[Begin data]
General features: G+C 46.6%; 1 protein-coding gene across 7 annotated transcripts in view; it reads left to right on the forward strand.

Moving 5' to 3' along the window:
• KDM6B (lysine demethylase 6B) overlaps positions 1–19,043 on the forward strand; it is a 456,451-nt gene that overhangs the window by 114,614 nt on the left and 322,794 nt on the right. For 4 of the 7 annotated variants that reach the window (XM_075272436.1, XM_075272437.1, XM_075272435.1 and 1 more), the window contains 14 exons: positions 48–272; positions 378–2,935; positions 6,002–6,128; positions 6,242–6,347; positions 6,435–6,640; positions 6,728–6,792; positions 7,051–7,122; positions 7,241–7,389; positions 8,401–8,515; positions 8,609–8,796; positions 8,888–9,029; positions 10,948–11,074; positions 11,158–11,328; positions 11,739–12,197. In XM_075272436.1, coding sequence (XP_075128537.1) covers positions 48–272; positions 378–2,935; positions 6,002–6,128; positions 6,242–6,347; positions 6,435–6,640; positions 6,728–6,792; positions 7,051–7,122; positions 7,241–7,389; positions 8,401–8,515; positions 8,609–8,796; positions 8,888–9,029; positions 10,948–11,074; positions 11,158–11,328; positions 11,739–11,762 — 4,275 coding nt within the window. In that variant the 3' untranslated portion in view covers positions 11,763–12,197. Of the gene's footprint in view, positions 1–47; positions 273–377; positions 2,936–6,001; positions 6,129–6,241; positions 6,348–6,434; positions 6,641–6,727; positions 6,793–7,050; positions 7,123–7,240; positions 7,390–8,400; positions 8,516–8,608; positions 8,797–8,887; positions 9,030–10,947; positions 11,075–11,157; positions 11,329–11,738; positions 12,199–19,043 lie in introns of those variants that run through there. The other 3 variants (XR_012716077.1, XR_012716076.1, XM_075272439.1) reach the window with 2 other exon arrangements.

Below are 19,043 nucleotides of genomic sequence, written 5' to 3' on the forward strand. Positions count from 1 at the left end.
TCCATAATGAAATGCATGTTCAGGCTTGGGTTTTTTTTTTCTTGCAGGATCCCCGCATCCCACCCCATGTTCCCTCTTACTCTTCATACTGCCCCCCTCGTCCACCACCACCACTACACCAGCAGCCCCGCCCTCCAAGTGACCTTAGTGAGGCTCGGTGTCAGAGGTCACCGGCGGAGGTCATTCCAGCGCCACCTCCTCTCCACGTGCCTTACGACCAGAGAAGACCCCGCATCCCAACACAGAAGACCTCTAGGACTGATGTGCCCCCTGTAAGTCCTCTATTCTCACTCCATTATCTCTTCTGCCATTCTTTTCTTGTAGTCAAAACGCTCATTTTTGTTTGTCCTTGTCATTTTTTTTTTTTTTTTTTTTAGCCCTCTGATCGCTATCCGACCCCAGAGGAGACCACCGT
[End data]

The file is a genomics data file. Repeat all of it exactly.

General features: G+C 46.6%; 1 protein-coding gene across 7 annotated transcripts in view; it reads left to right on the forward strand.

Moving 5' to 3' along the window:
• KDM6B (lysine demethylase 6B) overlaps positions 1–19,043 on the forward strand; it is a 456,451-nt gene that overhangs the window by 114,614 nt on the left and 322,794 nt on the right. For 4 of the 7 annotated variants that reach the window (XM_075272436.1, XM_075272437.1, XM_075272435.1 and 1 more), the window contains 14 exons: positions 48–272; positions 378–2,935; positions 6,002–6,128; positions 6,242–6,347; positions 6,435–6,640; positions 6,728–6,792; positions 7,051–7,122; positions 7,241–7,389; positions 8,401–8,515; positions 8,609–8,796; positions 8,888–9,029; positions 10,948–11,074; positions 11,158–11,328; positions 11,739–12,197. In XM_075272436.1, coding sequence (XP_075128537.1) covers positions 48–272; positions 378–2,935; positions 6,002–6,128; positions 6,242–6,347; positions 6,435–6,640; positions 6,728–6,792; positions 7,051–7,122; positions 7,241–7,389; positions 8,401–8,515; positions 8,609–8,796; positions 8,888–9,029; positions 10,948–11,074; positions 11,158–11,328; positions 11,739–11,762 — 4,275 coding nt within the window. In that variant the 3' untranslated portion in view covers positions 11,763–12,197. Of the gene's footprint in view, positions 1–47; positions 273–377; positions 2,936–6,001; positions 6,129–6,241; positions 6,348–6,434; positions 6,641–6,727; positions 6,793–7,050; positions 7,123–7,240; positions 7,390–8,400; positions 8,516–8,608; positions 8,797–8,887; positions 9,030–10,947; positions 11,075–11,157; positions 11,329–11,738; positions 12,199–19,043 lie in introns of those variants that run through there. The other 3 variants (XR_012716077.1, XR_012716076.1, XM_075272439.1) reach the window with 2 other exon arrangements.

Below are 19,043 nucleotides of genomic sequence, written 5' to 3' on the forward strand. Positions count from 1 at the left end.
TCCATAATGAAATGCATGTTCAGGCTTGGGTTTTTTTTTTCTTGCAGGATCCCCGCATCCCACCCCATGTTCCCTCTTACTCTTCATACTGCCCCCCTCGTCCACCACCACCACTACACCAGCAGCCCCGCCCTCCAAGTGACCTTAGTGAGGCTCGGTGTCAGAGGTCACCGGCGGAGGTCATTCCAGCGCCACCTCCTCTCCACGTGCCTTACGACCAGAGAAGACCCCGCATCCCAACACAGAAGACCTCTAGGACTGATGTGCCCCCTGTAAGTCCTCTATTCTCACTCCATTATCTCTTCTGCCATTCTTTTCTTGTAGTCAAAACGCTCATTTTTGTTTGTCCTTGTCATTTTTTTTTTTTTTTTTTTTAGCCCTCTGATCGCTATCCGACCCCAGAGGAGACCACCGT